EV owners using the C2HARGE system would only see a conventional-looking electric car charger, with much of the tech hidden in the background. Hydrogen for the chargers would be delivered via tanker and stored at the charging station in on-site tanks, before being converted into electricity by a hydrogen fuel cell.

Electricity generated by that fuel cell is then fed into a 40kW battery, from which EV owners draw the charge for their cars. Each C2HARGE unit comprises two EV charge points, capable of dispensing around 140 full charges before the hydrogen tank requires refilling. "

As of writing this morning AFC energy's price is up 13%.


Neil Rushen

Bay Manager at Flybe Aviation Services

10-01-2019 USDCHF with Agnes

An interesting one this morning.  For 10-1-2019 on the USDCHF pair Agnes had predicted a long position with the market at 0.9769 when the prediction was made and a target price at 0.9762.  As I've stated before I use bollinger bands to trade and you can see that the price remained below the bollinger band until 05.30 this morning (UK time).  If I was entering into a long position I would wait for the price to cross the bollinger and then drop back to it, once price again passes the top of this signal candle I enter so around 0.9731.  at writing the price is 0.9766 and still rising.

Neil Rushen

Bay Manager at Flybe Aviation Services

10-1-2019 AUDCAD with Agnes


AUDCAD worked well as can be seen above.  Had you set a buy at 0.9477 a stop of around 20 points would have seen you clear to the prediction of 0.9496 which would have seen 18 pips in the bag which is about a 1:1 risk/reward ratio.  If Agnes's predictions are more than 50% correct you can still make money with such a ratio.  I use bollinger bands in my trading so would have stayed in the trade until the first full 5 minute bar below the bollinger mid line at 0.9506 for a few more pips.  As has been pointed out, this isn't a fire and forget system, you do need to be aware of whats going on and do your own research.  And please don't take anything I write as advice.  I am yet to trade with Agnes but hope to start within the next week or two when I work out the best way of using her for me.

Neil Rushen

Bay Manager at Flybe Aviation Services

Another look at Agnes

Just noticed that Agnes had updated her forex analysis projections.  I'm still not sure at what time the predictions come out but again it looks pretty good.  Only 20 points, but 20 points bagged is better than lost.  I like to trade using bollinger bands and the price has just crossed the median and back tested and now looks to be dropping so it will be interesting to see how things pan out now as she looks like she's going to drop.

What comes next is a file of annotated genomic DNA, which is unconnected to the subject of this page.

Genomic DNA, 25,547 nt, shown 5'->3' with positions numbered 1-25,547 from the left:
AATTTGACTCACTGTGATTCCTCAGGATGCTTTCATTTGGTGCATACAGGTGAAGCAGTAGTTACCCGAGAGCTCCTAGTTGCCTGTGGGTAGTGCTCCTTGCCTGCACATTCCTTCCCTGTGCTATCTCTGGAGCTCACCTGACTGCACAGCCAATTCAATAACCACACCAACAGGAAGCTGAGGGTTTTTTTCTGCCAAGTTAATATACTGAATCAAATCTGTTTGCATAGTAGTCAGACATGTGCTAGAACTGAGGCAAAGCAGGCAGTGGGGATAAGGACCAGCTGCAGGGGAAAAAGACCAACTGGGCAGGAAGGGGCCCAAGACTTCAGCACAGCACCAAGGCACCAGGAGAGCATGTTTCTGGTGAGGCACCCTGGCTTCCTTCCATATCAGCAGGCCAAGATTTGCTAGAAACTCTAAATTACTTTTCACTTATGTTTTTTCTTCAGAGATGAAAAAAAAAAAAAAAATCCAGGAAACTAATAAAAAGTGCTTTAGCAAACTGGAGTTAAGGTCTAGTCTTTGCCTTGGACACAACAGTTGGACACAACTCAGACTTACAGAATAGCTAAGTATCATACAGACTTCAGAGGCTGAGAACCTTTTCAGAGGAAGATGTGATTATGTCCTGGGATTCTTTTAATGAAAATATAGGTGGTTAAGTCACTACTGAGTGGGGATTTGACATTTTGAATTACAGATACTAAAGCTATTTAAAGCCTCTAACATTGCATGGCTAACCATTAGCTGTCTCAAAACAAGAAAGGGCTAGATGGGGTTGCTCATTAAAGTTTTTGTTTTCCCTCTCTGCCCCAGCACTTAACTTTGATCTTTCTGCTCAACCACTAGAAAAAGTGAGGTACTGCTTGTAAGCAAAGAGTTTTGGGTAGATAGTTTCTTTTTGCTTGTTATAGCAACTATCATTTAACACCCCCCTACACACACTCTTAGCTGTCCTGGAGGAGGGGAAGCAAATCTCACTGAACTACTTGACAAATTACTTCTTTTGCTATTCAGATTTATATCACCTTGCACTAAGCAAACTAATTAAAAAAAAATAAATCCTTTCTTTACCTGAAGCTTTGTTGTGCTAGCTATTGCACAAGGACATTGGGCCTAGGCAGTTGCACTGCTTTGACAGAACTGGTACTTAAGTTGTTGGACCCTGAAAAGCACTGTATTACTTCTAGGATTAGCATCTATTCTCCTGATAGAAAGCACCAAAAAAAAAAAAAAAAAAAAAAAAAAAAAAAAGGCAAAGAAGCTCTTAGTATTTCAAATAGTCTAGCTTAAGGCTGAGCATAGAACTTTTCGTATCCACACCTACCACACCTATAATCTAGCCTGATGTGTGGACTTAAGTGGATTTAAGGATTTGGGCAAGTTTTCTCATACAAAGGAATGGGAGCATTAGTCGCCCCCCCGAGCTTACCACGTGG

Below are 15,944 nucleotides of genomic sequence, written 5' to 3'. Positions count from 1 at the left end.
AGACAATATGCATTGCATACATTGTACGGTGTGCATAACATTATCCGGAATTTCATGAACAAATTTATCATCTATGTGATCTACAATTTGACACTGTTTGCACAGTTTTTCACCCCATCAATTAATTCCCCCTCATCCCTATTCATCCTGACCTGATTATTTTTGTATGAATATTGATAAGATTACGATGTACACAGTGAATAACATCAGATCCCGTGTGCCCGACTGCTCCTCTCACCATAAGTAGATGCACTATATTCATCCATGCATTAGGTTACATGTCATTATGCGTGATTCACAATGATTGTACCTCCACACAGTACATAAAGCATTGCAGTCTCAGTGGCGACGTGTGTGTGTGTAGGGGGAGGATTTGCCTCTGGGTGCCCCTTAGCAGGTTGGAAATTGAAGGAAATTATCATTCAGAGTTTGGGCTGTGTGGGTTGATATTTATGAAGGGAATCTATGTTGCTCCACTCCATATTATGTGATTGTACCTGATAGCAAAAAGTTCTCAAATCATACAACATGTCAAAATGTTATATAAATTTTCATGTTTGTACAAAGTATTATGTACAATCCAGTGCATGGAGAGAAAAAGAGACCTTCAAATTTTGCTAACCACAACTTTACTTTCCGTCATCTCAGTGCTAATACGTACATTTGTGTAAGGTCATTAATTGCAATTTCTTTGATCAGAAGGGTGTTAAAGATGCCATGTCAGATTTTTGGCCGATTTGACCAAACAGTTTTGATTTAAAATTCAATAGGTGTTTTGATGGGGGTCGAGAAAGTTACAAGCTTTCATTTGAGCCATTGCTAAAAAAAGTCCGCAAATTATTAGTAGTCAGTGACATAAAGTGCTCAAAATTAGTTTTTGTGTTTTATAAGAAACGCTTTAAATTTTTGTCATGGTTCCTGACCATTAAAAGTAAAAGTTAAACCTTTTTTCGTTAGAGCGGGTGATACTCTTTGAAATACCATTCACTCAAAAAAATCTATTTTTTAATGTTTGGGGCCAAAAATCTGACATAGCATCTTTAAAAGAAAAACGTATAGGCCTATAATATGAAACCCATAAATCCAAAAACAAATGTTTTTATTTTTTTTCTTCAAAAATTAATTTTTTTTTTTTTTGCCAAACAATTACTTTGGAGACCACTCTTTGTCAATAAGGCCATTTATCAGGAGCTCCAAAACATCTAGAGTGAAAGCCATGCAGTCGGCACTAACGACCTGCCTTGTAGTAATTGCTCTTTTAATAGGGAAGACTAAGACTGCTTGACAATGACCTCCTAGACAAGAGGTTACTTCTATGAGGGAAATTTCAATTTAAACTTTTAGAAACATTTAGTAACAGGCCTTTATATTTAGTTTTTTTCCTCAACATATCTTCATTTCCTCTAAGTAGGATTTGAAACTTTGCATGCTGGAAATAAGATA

William James D West

Founder/Chairman at Invacio Research Analytica

Why Mark and Elon are wrong

Composed by Michael J Aumock 

Mark and Elon have been slowly ratcheting up the rhetoric and tweets on Artificial Intelligence, and it's impact on the world at large.

Elon says its the end of the world.

Mark says there's nothing to worry about.

But I say it's neither.

Both are obviously geniuses in their own right, although I'm told neither of them are master coders (in fairness, I can't code a thing). However, without having an understanding of the nuts and bolts of a thing, it's hard to truly understand the impact it will have on the environment. The larger the thing, the larger the environment, the larger the impact.

A.I. may be the largest thing since... well, the wheel?

The first flight? The first boat? Scotch?

It will affect everyone on planet earth. Everyone who ever lives in a colony in space or on another planet. It will have an impact on the entire future of we know it, or can even begin to imagine it.

But there's the rub.

Can we imagine it?

Can our regular old organic, singular brains even begin to imagine what a true, self-learning, self-correcting A.I. can come up with?

I don't think so.

A true A.I. will be able to process data (thoughts) at least 40,000 times faster than a human. With photographic memory. And without emotion to shade at any data.

So, hypothetically, if you start learning on your 5th birthday, remember everything, and learn for 12 hours a day, 7 days a week, you will be around 215 years old by the time you know as much as Invacio A.I.

When it's been on for one day.

And even that is a gross oversimplification, because A.I. will be able to learn in different languages.

All of 'em.

And Invacio, A.I. will be able to self-teach itself to see trends and epidemics before they even happen. Solve irrigation problems and food shortages years in advance.